Guest blogger – Rory Gerberg, Partner at Refound

Bias at work

Every second your brain is flooded with 11 million bits of information, but it can only process 40 bits consciously. To cope, the brain uses mental shortcuts to instantly identify which 40 to notice and remember. These mental shortcuts function like a newsfeed algorithm that filters your lived reality: there’s way too much information out there, so rules of thumb determine what comes on your radar in the first place.

These mental shortcuts or rules of thumb let you focus on the job. But the drawback is that they can cause you to miss important information. This is why after an investor meeting, one investor confident in an entrepreneur’s capability is ready to invest, while another concerned about market prospects isn’t ready to jump the gun. The same goes for entrepreneurs pitching to investors–you might think you nailed your pitch, but your co-founder thinks it didn’t go so hot.

Bias about people

For teams, the most detrimental category of biases are your beliefs about people.  Your ability to communicate and collaborate at work is hampered by how you see social identity groups. Social identity groups include gender, race, sexual orientation, religion, disability, religion, age and class. These biases filter what you notice, hear, and remember–and what you don’t. When a person’s actions are consistent with your bias toward that group, you are actually more likely to remember it. For example, given the bias that women are ‘less financially savvy’, an investor will more vividly remember a woman entrepreneur’s discomfort with her financial models compared to a male entrepreneur in the same position. When both Joe and Barbara are confused by the numbers, Barbara’s confusion will remain etched in your memory.  

For colleagues on the receiving end, biases can create experiences of exclusion. This exclusion decreases the likelihood that excluded colleagues will be creative, speak up in a meeting, or take professional risks. They’re bad for company culture, and they’re bad for your bottom line.

Internal organizational dynamics

Unconscious bias is everywhere. By definition, startups endeavor to create innovative solutions to problems, disrupting the status quo. Given the startup ethos, it is tempting to conclude that startups must be ahead of the game in tackling bias. But in fact, the opposite is the case: a startup’s organizational structure–or lack thereof–makes it even more prone to bias. With few, if any, established standards for conducting business, there is greater opportunity for bias. Bias is more likely to occur in situations of ambiguity, where employees either have increased discretion or are applying a set of rules for the first time. Without established rules of thumb that indicate how to act and respond at any given point in time, biases can inadvertently become a fallback for team interactions.

Questions to ask to start uncovering unconscious bias in your organization:

  • Onboarding: How do you welcome a new member of your team? When does an employee feel like a “culture fit”?
  • Team bonding: How do you bond with your team? What activities or locations do you frequent?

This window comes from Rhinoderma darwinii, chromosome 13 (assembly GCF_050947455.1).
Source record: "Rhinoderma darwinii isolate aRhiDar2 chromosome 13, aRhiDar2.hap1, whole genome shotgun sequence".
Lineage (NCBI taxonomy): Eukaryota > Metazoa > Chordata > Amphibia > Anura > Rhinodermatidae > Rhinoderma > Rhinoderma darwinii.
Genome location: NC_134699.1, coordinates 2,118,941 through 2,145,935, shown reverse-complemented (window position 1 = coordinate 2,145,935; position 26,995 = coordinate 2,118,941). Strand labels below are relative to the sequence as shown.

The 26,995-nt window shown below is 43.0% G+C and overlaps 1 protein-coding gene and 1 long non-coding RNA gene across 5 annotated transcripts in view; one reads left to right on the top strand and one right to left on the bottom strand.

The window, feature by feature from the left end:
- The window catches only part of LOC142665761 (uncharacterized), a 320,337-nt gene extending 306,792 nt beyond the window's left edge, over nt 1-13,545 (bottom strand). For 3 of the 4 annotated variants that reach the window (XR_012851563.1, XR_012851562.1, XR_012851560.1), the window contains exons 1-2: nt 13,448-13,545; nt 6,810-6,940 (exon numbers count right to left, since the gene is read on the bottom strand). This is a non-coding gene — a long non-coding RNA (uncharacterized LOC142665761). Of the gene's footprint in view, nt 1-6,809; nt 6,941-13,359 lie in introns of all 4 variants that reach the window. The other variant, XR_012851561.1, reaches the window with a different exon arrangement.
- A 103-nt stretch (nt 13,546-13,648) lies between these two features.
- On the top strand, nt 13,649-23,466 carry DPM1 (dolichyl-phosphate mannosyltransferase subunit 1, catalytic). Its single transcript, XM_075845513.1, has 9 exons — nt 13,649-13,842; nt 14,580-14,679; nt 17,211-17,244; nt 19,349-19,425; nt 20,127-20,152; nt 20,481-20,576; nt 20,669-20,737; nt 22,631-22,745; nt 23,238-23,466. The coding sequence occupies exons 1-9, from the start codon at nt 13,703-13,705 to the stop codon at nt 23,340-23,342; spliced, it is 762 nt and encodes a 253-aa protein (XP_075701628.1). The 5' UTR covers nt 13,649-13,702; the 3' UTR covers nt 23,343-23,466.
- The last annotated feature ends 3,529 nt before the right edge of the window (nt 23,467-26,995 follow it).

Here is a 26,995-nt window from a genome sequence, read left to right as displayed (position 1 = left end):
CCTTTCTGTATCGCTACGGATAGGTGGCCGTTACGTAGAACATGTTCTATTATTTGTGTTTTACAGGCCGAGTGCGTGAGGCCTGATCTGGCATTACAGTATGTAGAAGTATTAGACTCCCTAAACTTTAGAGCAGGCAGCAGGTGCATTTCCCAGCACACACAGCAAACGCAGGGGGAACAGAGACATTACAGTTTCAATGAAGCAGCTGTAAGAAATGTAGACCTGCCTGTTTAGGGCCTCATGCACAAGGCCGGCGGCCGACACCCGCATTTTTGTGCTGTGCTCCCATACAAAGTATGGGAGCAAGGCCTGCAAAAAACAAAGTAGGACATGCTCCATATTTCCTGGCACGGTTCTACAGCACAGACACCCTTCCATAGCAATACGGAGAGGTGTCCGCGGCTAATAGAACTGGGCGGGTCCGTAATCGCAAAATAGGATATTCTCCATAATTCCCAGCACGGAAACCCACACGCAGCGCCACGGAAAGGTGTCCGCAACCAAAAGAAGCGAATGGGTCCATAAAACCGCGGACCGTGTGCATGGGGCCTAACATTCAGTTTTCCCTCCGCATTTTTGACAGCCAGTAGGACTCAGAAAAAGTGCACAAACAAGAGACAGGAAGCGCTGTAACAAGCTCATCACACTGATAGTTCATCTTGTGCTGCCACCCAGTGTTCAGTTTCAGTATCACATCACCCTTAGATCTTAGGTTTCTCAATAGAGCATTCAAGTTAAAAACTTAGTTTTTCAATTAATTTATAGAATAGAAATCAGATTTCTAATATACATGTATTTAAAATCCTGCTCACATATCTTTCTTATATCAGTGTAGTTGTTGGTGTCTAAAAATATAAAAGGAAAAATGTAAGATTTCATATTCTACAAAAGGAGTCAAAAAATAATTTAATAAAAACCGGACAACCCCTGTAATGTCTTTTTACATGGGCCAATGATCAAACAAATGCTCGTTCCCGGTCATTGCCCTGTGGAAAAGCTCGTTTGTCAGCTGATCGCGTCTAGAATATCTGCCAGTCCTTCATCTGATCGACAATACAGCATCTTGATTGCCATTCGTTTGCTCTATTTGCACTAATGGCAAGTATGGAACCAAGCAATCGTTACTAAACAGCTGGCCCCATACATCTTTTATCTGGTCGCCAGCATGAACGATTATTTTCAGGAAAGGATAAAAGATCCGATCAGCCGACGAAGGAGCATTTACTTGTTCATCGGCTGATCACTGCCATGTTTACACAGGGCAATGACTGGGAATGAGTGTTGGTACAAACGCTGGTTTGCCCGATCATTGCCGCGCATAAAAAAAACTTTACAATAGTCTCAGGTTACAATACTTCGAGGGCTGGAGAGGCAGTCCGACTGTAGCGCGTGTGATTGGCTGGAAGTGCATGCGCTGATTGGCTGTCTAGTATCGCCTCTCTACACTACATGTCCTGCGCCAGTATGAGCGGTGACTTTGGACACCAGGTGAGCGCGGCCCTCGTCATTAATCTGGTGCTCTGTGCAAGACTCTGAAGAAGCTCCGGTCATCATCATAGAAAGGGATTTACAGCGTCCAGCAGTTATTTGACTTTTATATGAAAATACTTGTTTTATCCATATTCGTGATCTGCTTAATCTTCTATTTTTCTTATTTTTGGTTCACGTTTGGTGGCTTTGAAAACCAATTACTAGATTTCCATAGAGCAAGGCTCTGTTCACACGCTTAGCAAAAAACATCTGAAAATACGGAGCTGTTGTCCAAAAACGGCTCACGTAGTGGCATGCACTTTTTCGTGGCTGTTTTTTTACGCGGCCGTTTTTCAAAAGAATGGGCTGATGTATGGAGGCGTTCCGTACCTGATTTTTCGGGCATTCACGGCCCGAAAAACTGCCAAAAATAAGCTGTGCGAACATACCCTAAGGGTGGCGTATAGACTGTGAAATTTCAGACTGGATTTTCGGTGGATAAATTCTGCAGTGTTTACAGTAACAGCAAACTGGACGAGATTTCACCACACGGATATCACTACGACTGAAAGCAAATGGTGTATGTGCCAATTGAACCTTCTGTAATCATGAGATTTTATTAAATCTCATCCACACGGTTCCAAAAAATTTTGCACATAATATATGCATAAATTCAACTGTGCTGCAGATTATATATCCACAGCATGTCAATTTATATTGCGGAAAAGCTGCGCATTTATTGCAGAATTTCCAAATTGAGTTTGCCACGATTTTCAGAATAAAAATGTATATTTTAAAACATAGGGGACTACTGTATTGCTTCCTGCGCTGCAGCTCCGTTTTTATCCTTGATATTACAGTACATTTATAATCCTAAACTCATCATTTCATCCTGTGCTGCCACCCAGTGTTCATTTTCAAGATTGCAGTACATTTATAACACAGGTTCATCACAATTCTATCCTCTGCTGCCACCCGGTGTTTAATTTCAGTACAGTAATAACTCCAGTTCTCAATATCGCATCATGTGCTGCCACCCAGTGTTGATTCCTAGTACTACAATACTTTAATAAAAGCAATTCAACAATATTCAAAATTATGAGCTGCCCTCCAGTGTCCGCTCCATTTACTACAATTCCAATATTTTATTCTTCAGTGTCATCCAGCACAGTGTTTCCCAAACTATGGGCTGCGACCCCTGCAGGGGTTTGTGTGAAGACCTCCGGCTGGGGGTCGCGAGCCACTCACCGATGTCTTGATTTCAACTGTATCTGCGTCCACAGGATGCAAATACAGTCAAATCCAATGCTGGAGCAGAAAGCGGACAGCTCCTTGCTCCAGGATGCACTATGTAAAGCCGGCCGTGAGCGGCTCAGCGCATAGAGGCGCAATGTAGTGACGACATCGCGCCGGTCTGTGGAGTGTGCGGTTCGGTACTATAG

• Daily decision-making: Who do you consult when making decisions? Who takes the most air time in meetings?

Fundraising

Investors aren’t immune either from unconscious bias faux pas. Initial meetings between investors and entrepreneurs provide only a bird’s eye view of a startup’s team, business model and product.  Investors must make an evaluation based on highly limited information, and often that information is based on uncertain financial data and market conjecture. In early stage investing, there is a strong role of intuition: their “gut feel” about entrepreneurs, the market, the product. In the end, a significant part of the decision to invest in an early-stage startup is the decision to invest in the founding team. And that isn’t an objective evaluation. Rather, it opens up space for investors to fall back on biases. Investors can be influenced by biases about the entrepreneur ranging from salient social identity categories, to seemingly irrelevant characteristics like the geographic distance between the startup and the investor. Generally, the need to make hasty decisions based on limited data leaves investors in a situation ripe for unconscious bias.

Additional questions investors should ask before deciding on a second meeting:

  • What are your biases about the entrepreneur’s social identity group?
  • How has the entrepreneur demonstrated preparedness, commitment, and trustworthiness?

Both entrepreneurs and investors need tools to bust unconscious bias at work.

 

How do you bust bias in your organization? Find out at the Unity Inclusion Summit (Get 15% off with RoryVIP) for a chance to meet 1:1, or learn more about Rory Gerberg’s work on unconscious bias here.

 




rory-refound-professional-headshotCreating diverse teams and inclusive organizations is at the heart of Rory Gerberg‘s work. At Refound, Rory designs and facilitates unconscious bias workshops for clients across all sectors—from tech startups and large corporations to nonprofits and public sector agencies. With a master’s degree from Harvard, she has also advised educational institutions and foundations on gender-sensitive program implementation and sexual harassment response strategy. Originally from New York, Rory moonlights as a salsa dancer and looks forward to her next backpacking trek.  Follow Rory on twitter